Flying with little kids is rarely straightforward, but long flights — especially transcontinental flights — pose a special challenge. Local writer Evelyn Shoop recently traveled overseas with her family, so I asked her to share her best tips with us. — Asha
Recently my husband and I flew to India with our two young children. If anyone needed hacks for long-haul air travel with kids, it was us.
I’m an anxious flyer. I used to be carefree and jet-setting, but kids, current events, and brutal slogs to the airport have changed my wing-and-a-prayer attitude. These days I would rather do anything than fly. Yet my husband and I share a sense of adventure, and travel and staying connected to family are very important to us.
Our active boys are three-and-a-half and five-and-a-half. From our home in Portland, Oregon, it would take us six flights and 40 hours of flying round-trip, and our longest flight was 15 hours. I was unexpectedly pregnant and suffering from morning sickness. Our five-year-old gets motion sickness (spoiler alert: he threw up on our first flight).
I share these obstacles because if we can do it, you can too. And we would definitely do it again. Our experience was vivid and soul-filling, and we were able to weather the travel challenges with a few simple tricks up our sleeves.
Here are my hacks for long-haul air travel with young kids.
1. Get kids invested in the trip beforehand by letting them choose snacks and pack their carry-ons.
If there’s anything that will get a preschooler excited, it’s ownership of a few special treats. We showed the kids pictures of the family we would be seeing, but the treats were the real motivator. They kept asking, “Can we go to India now?!”
Each child also got a special airplane “fun kit” containing a notebook, lots of loose-leaf paper, markers, and a few simple toys. When the items were assembled, each of our kids got to pack up their own carry-ons, which felt like a really important grown-up job.
2. Choose carry-ons your children can roll or carry themselves.
Each of our party of four needed a carry-on for trip supplies, and sometimes the three-year-old needed to be carried himself. Having small, roller backpacks that our kids could be independently in charge of was incredibly useful. Not only did it make them feel like real travelers, but it gave my husband and me a break from needing to haul everything. When the three-year-old got too tired, it was easy to roll an adult bag and wear a child’s roller backpack.
3. Bring your own children’s headphones.
Although international flights usually have free entertainment systems and headphones for every passenger, having your own kids’ headphones is key. You can ensure that they fit well and your kids can practice with them before the flight.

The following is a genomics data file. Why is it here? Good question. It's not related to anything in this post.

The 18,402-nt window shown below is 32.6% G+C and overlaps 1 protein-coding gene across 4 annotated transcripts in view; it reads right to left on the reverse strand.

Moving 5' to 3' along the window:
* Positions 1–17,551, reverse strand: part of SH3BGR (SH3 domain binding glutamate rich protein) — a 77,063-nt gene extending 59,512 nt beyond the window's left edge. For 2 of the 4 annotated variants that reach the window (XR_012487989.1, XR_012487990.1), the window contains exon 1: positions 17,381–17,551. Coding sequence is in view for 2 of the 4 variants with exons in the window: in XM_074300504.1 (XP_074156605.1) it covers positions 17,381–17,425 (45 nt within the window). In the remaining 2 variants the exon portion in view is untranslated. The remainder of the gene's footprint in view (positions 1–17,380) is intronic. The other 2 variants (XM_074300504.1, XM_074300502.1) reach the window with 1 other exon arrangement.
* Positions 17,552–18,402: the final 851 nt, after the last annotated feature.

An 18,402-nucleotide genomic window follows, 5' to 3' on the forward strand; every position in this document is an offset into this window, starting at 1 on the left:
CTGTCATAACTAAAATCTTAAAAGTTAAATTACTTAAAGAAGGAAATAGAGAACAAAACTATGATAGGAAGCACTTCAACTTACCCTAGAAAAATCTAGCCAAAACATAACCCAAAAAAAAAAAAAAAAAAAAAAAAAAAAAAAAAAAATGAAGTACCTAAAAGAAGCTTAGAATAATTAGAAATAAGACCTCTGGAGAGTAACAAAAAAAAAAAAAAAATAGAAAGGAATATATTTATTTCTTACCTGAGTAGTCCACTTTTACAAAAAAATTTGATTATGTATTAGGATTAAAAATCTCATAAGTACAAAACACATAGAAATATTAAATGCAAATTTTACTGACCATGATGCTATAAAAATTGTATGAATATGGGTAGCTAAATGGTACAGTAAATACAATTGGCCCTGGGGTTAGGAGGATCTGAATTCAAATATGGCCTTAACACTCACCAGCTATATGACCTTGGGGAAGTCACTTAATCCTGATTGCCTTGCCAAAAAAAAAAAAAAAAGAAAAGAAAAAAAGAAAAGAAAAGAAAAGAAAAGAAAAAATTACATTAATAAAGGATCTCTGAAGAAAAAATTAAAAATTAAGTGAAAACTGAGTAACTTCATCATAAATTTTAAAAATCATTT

We also found a headphone-jack splitter (for when the kids wanted to watch a movie together) and two-prong-to-one-prong adjusters to be indispensable.
Note: The children’s headphones pictured here have volume control and a sharing port built-in.
4. Don’t forget the lovies or snugglies.
International travel means a lot of transitions and sleep adjustments, so comforting lovies are crucial. The trick is to triple-check that they are packed and not to lose them. I love that the stick-on labels I get from Oliver’s Labels have a free “Found-it” code so that if you do lose a lovey, it can hopefully find its way back to you.
Note: A classic parent hack from waaaaay back: attach the lovey your kid’s clothing with a mitten clip.
5. Triple-check your seat assignments when you check in.
Of our six flights, we only had one issue—unfortunately on the longest flight. The airline separated us into two rows, each pair in the very middle of a four-seat row. My husband had selected our seats online months before, and checked every flight before the trip, but it’s not enough to rely on that planning. Check your seat assignments again if you call the airline the day before, then again at the check-in counter, and last at the gate right when you get there.
6. Bring a carrier or stroller for preschoolers.
Our three-year-old did pretty well following along with his roller backpack, but he got plenty tired and whiny, too. It can be a long distance between terminals for tight connections. We packed our squishy Ergo carrier for these situations, and we were so grateful. (We felt like a stroller would add too much bulk given the amount of travel we’d be doing, but on previous trips, a simple, fold-up stroller had been indispensable.)
7. Pack plenty of food, including snackable protein.